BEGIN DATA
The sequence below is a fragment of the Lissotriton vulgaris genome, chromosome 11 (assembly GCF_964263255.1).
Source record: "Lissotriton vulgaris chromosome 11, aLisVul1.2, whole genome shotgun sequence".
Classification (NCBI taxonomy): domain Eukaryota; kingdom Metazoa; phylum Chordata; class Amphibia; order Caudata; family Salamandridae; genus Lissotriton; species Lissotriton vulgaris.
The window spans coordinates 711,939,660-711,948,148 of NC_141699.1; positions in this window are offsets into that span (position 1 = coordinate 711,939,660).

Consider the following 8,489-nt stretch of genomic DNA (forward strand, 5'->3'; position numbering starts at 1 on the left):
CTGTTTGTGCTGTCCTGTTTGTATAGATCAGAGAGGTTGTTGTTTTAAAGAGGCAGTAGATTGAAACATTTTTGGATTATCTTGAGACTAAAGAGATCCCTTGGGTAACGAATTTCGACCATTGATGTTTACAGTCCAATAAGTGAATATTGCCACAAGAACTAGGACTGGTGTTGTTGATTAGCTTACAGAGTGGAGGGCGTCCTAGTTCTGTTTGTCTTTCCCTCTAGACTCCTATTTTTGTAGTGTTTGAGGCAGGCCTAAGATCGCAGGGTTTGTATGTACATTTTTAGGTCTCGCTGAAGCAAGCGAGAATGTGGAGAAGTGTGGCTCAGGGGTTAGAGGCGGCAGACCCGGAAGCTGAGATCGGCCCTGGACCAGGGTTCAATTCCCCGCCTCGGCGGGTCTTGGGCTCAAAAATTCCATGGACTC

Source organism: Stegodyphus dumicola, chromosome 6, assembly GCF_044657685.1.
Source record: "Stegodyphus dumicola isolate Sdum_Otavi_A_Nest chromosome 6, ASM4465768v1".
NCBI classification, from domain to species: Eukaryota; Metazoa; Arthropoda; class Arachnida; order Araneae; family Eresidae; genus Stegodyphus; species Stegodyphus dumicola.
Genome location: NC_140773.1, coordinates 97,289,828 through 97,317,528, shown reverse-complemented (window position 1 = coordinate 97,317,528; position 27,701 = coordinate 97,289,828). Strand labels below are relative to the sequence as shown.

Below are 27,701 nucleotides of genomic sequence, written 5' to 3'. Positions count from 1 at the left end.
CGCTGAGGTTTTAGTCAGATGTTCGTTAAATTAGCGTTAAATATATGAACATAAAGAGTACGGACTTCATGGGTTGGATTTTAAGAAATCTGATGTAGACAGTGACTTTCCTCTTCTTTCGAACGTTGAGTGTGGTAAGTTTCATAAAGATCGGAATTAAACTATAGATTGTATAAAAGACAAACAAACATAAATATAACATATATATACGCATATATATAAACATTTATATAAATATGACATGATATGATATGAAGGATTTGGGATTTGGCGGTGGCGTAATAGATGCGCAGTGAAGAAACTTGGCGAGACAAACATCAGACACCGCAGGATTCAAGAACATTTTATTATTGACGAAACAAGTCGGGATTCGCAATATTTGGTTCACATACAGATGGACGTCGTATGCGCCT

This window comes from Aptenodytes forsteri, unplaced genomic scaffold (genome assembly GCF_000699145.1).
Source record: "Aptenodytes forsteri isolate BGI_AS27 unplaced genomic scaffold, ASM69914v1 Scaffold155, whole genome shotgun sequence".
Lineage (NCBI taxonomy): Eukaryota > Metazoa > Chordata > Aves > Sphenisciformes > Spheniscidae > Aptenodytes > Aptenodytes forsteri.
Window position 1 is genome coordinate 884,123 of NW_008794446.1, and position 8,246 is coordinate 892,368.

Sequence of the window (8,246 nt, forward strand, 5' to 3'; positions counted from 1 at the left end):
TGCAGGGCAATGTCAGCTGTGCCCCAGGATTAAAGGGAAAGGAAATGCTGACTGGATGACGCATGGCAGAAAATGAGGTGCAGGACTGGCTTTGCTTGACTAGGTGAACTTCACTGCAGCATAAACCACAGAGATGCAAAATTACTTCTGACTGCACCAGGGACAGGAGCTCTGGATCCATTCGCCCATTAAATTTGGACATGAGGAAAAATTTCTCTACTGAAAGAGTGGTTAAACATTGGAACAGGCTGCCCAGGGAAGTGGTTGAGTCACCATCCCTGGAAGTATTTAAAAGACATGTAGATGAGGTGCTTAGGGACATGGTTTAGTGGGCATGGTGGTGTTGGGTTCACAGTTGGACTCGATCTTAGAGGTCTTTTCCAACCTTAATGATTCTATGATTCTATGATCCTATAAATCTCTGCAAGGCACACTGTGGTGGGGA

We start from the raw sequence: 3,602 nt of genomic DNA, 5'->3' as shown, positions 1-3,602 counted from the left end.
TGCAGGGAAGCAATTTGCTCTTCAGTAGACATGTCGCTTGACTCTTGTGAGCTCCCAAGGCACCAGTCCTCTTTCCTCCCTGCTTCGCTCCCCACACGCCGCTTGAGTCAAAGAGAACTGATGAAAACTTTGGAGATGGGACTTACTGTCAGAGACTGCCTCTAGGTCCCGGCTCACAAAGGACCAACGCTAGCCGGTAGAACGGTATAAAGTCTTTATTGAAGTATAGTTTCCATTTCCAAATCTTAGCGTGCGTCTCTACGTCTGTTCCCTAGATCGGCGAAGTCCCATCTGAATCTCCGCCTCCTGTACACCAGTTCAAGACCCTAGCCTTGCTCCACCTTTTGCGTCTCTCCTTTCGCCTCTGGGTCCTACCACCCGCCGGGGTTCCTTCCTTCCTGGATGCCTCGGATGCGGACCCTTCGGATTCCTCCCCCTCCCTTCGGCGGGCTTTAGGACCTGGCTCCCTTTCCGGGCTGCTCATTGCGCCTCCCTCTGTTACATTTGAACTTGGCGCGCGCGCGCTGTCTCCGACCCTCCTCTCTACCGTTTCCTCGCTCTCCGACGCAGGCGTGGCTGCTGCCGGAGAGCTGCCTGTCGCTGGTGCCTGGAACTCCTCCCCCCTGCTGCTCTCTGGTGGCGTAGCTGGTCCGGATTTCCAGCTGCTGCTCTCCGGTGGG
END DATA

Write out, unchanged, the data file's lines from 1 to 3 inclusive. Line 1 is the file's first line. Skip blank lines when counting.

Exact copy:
The sequence below is a fragment of the Lissotriton vulgaris genome, chromosome 11 (assembly GCF_964263255.1).
Source record: "Lissotriton vulgaris chromosome 11, aLisVul1.2, whole genome shotgun sequence".
Classification (NCBI taxonomy): domain Eukaryota; kingdom Metazoa; phylum Chordata; class Amphibia; order Caudata; family Salamandridae; genus Lissotriton; species Lissotriton vulgaris.